Wednesday, August 6, 2014

A Resume From My Recruiting Perspective

Image Source (My first attempt at photoshop and it took about 30 minutes!)

As a recruiter, I’ve had quite a few friends seek my input when it comes to preparing their resumes or prepping for an interview. Research shows that as millenials, we plan to change positions every 2-3 years, which means majority of my friends will be on the job-hunt soon. I look at resumes all day, everyday. While some resumes are so beautiful they deserve to be displayed in The Recruiting Hall of Fame Museum, others with the same experience, are like looking at a pre schooler’s proud attempts at coloring in the lines. 

When I see a resume, my eyes go straight to the most recent position listed and start dissecting from there. Once I read the company name, I often look for a brief company description. While I like to think of myself as knowledgeable of most US companies, there are simply too many. There’s a big difference between a $30M and a $30B company and the same role looks different at each. Make sure to clarify. I had a hard time with this because in my self centered universe, everyone knew what Teach For America was on my resume. Then, I started networking and was asked more often than I expected to explain my two-year commitment to teaching. (While I thought people who hadn’t heard of TFA had been living in a different century and clearly weren't a good fit for me since they weren't passionate about education, that is not how networking works and I had to add the description to my resume.) Once I have an understanding of the company and hopefully did not have to resort to Google due to the lovely company description you provided, I move on to the job title, which helps me to identify a potential candidate. Executive Assistant applying to a Human Resource Manager position supporting 1,200 employees, probably not going to happen. But a HR Generalist supporting 800 employees, has potential. Next, I jump to dates! Dates are simple yet so telling. How long has the person been with their current company? Are they a job hopper with an eighteen month limit before they start looking again? Why is there this gap in experience? Have they been promoted three times in the past five years? So many details from the dates I could go on endlessly! I also recommend including months as well. Saying that you were in a position from 2013 – 2014 can mean a lot of things. Was it December 2013 to January 2014 or January 2013 to July 2014? Please don’t leave me wondering. Once I have reviewed the basics, I may read one or two bullet points from your very well planned, powerful phrasing of your resume. I also do a quick scan over to education to make sure you meet the educational and certifications requirements of my client. Sadly, once you’ve landed that first job out of college, no one cares about your GPA that you spent so many nights in the library working to improve. Go ahead and take that off, it gives your resume a more mature vibe.  Lastly, if I am skimming a resume, I enjoy reading about the occasional volunteer activity or organization that you are a part of outside of your career. To me, it gives the candidates a bit of a personality and less of a name on a paper scenario. I also enjoy finding similarities and topics of discussion outside of career history for interviews. If I find all of the above to be intriguing, I will give you a call and that my friends is for a different post!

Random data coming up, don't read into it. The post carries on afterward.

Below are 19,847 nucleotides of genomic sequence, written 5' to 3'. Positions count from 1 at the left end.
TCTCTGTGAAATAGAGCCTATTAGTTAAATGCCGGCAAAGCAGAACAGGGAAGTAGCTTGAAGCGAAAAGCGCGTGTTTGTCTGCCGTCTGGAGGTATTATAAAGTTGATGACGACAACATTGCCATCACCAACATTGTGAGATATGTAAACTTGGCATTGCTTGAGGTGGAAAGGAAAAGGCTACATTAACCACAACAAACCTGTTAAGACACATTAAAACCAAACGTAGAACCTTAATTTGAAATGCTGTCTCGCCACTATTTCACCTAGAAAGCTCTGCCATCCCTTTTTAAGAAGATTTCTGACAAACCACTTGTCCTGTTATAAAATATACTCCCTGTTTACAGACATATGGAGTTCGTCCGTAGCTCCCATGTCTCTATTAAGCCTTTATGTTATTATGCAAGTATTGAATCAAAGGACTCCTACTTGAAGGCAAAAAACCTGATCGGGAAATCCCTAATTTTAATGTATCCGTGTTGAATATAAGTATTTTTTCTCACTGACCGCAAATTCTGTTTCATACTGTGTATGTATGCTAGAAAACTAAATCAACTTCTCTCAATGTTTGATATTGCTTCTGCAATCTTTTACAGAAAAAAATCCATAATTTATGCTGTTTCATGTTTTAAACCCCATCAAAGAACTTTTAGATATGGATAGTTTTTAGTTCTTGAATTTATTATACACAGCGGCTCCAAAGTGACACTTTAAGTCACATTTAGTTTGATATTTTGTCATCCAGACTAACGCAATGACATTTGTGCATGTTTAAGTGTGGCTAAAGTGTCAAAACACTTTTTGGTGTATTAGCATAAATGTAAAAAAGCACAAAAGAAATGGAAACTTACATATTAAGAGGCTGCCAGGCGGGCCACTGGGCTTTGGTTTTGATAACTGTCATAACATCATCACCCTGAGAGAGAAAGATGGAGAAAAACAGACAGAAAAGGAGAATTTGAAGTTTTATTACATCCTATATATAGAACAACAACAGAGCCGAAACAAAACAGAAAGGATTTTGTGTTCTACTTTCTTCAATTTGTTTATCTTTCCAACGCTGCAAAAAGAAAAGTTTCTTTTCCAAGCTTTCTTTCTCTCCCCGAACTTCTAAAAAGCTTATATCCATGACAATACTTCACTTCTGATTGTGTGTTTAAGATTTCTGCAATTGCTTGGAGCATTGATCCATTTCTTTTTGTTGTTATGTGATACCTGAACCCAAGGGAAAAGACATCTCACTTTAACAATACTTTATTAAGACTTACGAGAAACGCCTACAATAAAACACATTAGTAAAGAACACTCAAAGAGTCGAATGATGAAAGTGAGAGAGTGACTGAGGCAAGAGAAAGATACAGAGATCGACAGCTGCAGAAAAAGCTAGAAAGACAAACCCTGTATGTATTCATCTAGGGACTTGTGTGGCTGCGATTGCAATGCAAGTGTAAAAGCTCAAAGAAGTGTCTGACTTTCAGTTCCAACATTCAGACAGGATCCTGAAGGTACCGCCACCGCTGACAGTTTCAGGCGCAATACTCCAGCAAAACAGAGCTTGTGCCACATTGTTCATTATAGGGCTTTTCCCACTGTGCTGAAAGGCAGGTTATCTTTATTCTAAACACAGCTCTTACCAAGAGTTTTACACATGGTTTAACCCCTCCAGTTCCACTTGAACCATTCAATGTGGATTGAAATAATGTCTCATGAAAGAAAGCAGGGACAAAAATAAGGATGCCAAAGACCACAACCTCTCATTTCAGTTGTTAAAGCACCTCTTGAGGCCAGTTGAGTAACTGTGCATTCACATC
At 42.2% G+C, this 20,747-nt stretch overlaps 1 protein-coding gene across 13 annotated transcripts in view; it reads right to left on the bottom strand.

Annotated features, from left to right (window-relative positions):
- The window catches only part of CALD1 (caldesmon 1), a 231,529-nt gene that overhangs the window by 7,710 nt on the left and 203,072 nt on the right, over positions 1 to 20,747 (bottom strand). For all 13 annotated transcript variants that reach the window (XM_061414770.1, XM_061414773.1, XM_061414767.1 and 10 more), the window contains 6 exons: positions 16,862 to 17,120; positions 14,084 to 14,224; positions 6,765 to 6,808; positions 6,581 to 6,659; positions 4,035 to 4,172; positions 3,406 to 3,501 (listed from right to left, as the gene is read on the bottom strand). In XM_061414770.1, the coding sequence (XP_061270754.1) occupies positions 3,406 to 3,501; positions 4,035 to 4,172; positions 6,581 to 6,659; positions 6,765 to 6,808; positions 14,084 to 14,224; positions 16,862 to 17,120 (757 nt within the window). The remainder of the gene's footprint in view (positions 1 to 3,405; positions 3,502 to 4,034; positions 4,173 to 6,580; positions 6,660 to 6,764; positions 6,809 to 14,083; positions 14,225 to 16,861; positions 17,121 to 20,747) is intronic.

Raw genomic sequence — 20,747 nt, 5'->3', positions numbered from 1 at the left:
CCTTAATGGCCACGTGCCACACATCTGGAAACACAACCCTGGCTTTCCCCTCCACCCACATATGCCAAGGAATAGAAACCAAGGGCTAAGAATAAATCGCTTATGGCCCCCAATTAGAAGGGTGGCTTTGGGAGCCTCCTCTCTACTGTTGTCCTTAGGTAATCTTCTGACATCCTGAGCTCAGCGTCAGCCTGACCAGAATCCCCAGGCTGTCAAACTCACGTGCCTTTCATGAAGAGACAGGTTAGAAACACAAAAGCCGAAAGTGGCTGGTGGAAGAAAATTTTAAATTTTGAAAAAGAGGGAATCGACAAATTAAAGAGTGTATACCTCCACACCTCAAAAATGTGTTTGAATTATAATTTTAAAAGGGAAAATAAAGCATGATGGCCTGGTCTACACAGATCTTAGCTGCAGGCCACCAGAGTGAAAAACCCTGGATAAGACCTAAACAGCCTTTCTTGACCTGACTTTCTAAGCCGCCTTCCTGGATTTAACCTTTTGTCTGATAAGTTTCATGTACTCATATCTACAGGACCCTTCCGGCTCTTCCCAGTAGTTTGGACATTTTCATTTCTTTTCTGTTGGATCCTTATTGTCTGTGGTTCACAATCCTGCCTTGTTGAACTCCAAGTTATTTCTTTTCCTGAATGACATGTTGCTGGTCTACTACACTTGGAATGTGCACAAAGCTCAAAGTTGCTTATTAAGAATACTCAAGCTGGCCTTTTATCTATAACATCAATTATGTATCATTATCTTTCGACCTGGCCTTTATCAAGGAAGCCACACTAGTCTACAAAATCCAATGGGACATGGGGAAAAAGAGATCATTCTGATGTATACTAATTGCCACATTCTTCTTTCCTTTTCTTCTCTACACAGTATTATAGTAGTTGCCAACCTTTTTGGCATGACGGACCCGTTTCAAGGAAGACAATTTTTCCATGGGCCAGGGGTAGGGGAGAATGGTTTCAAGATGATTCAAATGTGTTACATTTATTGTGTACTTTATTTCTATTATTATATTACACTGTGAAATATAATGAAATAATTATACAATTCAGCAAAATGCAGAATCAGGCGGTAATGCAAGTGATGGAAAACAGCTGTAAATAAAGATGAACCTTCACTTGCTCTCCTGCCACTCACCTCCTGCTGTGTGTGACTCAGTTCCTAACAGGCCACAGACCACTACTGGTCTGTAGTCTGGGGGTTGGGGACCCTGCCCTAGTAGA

Before I completely leave the topic of resumes, I thought I would share a few things to avoid. In effort of full transparency, I have never read a cover letter or an objective on a resume.  I know, it’s depressing. I myself have spent hours carefully crafting cover letters so that they were both personal and professional and now, I don’t even read them. My last tidbit of advice goes to the formatting. I know Word comes with some fancy resume templates that you can use. Avoid them. Often times, once you press send they lose their presentation and a recruiter opens up the previously mentioned preschooler attempt at coloring in the lines. Also, avoid using the header feature. Most companies use some type of applicant tracking system that scans resumes into the system and sometimes, the lovely scanner, will not pick up your name if its in a header. So instead of being Danielle Leach, you become “Relevant Experience.” You can play in Word with margins, bold, italics, underline, font sizes and make a resume that opens beautifully on every computer without the fear of becoming “Career Objective” to your future employer.


Hopefully, you found this helpful. I plan to share more of my recruiter insights in the upcoming weeks. If you’re in the market, happy hunting! Always feel free to contact me for any advice.

xoxo,

Danielle

3 comments:

  1. I found your blog through a friend and I'm always looking to improve my resume! I've been with the same organization for 3 years so I've only had to updated it in between promotions. I love your last tip about the header - I never thought of that!

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    1. So happy you found the blog and that you're enjoying the content! Please let me know if I can help with your resume in any way! :)

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  2. I have question--if you have worked for company for three years and over those three years you've worked in different areas would you list each one or would you just use the ones that pertain to the position that you are applying for?

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